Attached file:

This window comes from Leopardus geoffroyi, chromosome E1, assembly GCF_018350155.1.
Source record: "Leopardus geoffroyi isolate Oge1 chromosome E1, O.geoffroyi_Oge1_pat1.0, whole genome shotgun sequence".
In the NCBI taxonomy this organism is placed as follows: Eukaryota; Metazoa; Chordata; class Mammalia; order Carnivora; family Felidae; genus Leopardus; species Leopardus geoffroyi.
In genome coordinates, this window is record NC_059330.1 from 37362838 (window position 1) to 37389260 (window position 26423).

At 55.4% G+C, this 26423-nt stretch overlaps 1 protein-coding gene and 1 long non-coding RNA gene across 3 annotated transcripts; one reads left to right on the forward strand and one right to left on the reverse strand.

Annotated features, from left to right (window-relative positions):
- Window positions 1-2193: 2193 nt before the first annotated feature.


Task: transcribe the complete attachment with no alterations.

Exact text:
This window comes from Leopardus geoffroyi, chromosome E1, assembly GCF_018350155.1.
Source record: "Leopardus geoffroyi isolate Oge1 chromosome E1, O.geoffroyi_Oge1_pat1.0, whole genome shotgun sequence".
In the NCBI taxonomy this organism is placed as follows: Eukaryota; Metazoa; Chordata; class Mammalia; order Carnivora; family Felidae; genus Leopardus; species Leopardus geoffroyi.
In genome coordinates, this window is record NC_059330.1 from 37362838 (window position 1) to 37389260 (window position 26423).

At 55.4% G+C, this 26423-nt stretch overlaps 1 protein-coding gene and 1 long non-coding RNA gene across 3 annotated transcripts; one reads left to right on the forward strand and one right to left on the reverse strand.

Annotated features, from left to right (window-relative positions):
- Window positions 1-2193: 2193 nt before the first annotated feature.